To prepare for a tear-down rebuild, I had to remove our raised garden beds. Given the effort that went into building them, there was no way I was going to lose those beds to the gears of progress--though I was much more concerned about the soil than the Cypress boxes!

While removing the soil from the beds I noticed that I wasn't seeing any worms. Is this lack of worms a sign of unhealthy soil, or perhaps just a result of looking in October?

The soil was built through blending approximately equal parts of native soil (clay), humus, manure and vermiculite.


As I'm in the UK and my geographical knowledge is appalling, I'm not sure what kind of winters you get where you are. If you get cold winters, and you have Fall (autumn) starting around September, then certainly in the UK, by the end of October, worms have burrowed down much deeper to get away from the cold. If October is very mild with no overnight frosts and overnight temps of above 12 deg C, they are usually still active, but the soil cools from the end of October onwards, and night time frosts certainly appear here by early November, earlier in the north of the UK. If you've had frosts or cold weather, then the worms have retreated more than a spade's depth, and that's the most likely explanation as to why you've not found them.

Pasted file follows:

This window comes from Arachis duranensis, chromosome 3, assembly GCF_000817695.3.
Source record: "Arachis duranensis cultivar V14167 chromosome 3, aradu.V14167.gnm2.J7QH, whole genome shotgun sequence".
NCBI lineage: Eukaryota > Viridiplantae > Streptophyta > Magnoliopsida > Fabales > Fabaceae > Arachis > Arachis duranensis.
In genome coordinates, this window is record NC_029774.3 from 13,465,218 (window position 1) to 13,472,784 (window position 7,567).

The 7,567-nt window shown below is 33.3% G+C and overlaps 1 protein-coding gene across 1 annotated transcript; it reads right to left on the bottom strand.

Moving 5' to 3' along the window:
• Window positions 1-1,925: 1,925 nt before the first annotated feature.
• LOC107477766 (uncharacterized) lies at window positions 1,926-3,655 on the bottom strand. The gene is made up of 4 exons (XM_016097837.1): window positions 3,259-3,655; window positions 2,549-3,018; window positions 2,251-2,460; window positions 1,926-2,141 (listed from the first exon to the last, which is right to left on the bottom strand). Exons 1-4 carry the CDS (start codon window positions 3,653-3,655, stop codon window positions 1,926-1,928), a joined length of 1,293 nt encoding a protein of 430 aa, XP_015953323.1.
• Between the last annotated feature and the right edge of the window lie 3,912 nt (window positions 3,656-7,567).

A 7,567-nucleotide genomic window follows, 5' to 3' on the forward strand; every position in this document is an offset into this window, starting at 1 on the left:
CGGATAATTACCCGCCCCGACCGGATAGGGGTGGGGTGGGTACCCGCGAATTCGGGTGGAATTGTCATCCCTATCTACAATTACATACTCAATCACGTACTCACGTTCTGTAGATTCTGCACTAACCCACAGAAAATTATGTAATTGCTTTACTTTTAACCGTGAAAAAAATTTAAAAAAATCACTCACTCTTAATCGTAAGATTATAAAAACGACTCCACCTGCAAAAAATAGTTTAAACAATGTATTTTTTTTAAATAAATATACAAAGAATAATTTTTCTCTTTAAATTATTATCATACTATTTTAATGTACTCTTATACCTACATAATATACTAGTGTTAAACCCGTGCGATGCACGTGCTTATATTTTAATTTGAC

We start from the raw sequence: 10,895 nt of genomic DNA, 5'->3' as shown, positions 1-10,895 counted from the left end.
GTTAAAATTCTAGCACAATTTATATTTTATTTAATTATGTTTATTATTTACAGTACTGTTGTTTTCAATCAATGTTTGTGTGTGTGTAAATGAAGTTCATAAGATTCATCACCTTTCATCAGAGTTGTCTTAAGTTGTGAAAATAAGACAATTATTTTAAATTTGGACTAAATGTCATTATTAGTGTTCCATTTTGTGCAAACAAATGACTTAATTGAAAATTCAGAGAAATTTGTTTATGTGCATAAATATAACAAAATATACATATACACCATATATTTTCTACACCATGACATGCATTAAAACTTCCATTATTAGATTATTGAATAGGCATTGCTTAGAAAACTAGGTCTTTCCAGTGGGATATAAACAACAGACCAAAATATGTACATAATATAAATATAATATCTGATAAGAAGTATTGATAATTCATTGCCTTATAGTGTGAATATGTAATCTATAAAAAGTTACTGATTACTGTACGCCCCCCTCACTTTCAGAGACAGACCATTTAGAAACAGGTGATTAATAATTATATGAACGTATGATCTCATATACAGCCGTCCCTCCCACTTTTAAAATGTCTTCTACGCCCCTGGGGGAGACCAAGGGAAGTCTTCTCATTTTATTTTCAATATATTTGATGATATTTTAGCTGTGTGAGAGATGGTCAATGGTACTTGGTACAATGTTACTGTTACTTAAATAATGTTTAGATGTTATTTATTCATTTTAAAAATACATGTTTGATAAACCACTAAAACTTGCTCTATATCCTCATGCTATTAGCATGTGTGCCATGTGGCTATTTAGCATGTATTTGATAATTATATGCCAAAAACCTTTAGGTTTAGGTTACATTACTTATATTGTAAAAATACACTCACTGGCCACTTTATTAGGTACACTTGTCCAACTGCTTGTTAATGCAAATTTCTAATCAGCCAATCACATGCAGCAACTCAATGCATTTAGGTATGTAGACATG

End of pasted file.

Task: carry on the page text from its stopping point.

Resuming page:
If your temperatures are still warm and this explanation doesn't fit, then it's possible the humus content of the soil in the raised beds has dropped dramatically and/or they have been very dry.

  • 2
    Bamboo is right by this time of the year the worms have moved down in the soil below the frost line where they estivate. They also produce cocoons which winter over and new earthworms emerge in the spring.
    – kevinskio
    Nov 22 '13 at 20:16

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